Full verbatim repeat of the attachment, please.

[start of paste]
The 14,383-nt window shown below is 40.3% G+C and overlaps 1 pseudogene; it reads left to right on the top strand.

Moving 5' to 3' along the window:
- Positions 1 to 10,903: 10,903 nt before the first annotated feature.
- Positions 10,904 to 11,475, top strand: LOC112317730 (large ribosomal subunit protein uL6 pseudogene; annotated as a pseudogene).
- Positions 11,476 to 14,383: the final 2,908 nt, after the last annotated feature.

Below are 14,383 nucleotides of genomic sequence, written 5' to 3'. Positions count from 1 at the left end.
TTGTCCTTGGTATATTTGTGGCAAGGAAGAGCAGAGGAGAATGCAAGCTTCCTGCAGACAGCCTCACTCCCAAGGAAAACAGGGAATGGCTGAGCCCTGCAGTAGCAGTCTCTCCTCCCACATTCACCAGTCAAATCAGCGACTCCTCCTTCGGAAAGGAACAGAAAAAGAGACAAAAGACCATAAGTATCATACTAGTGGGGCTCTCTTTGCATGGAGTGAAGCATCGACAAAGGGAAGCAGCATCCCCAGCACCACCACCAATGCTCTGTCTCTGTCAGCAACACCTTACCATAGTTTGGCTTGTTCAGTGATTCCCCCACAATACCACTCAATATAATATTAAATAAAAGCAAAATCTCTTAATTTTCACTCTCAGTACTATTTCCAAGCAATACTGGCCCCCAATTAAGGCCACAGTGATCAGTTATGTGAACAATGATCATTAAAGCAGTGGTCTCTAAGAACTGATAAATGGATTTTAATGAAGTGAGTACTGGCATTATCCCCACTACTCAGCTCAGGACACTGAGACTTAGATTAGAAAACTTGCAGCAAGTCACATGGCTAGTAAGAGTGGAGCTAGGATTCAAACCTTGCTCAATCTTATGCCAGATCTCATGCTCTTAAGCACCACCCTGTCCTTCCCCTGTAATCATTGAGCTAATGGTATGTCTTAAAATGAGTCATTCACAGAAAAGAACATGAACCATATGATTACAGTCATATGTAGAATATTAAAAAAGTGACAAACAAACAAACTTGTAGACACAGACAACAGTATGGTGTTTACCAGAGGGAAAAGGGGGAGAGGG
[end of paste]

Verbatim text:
The 14,383-nt window shown below is 40.3% G+C and overlaps 1 pseudogene; it reads left to right on the top strand.

Moving 5' to 3' along the window:
- Positions 1 to 10,903: 10,903 nt before the first annotated feature.
- Positions 10,904 to 11,475, top strand: LOC112317730 (large ribosomal subunit protein uL6 pseudogene; annotated as a pseudogene).
- Positions 11,476 to 14,383: the final 2,908 nt, after the last annotated feature.

Below are 14,383 nucleotides of genomic sequence, written 5' to 3'. Positions count from 1 at the left end.
TTGTCCTTGGTATATTTGTGGCAAGGAAGAGCAGAGGAGAATGCAAGCTTCCTGCAGACAGCCTCACTCCCAAGGAAAACAGGGAATGGCTGAGCCCTGCAGTAGCAGTCTCTCCTCCCACATTCACCAGTCAAATCAGCGACTCCTCCTTCGGAAAGGAACAGAAAAAGAGACAAAAGACCATAAGTATCATACTAGTGGGGCTCTCTTTGCATGGAGTGAAGCATCGACAAAGGGAAGCAGCATCCCCAGCACCACCACCAATGCTCTGTCTCTGTCAGCAACACCTTACCATAGTTTGGCTTGTTCAGTGATTCCCCCACAATACCACTCAATATAATATTAAATAAAAGCAAAATCTCTTAATTTTCACTCTCAGTACTATTTCCAAGCAATACTGGCCCCCAATTAAGGCCACAGTGATCAGTTATGTGAACAATGATCATTAAAGCAGTGGTCTCTAAGAACTGATAAATGGATTTTAATGAAGTGAGTACTGGCATTATCCCCACTACTCAGCTCAGGACACTGAGACTTAGATTAGAAAACTTGCAGCAAGTCACATGGCTAGTAAGAGTGGAGCTAGGATTCAAACCTTGCTCAATCTTATGCCAGATCTCATGCTCTTAAGCACCACCCTGTCCTTCCCCTGTAATCATTGAGCTAATGGTATGTCTTAAAATGAGTCATTCACAGAAAAGAACATGAACCATATGATTACAGTCATATGTAGAATATTAAAAAAGTGACAAACAAACAAACTTGTAGACACAGACAACAGTATGGTGTTTACCAGAGGGAAAAGGGGGAGAGGG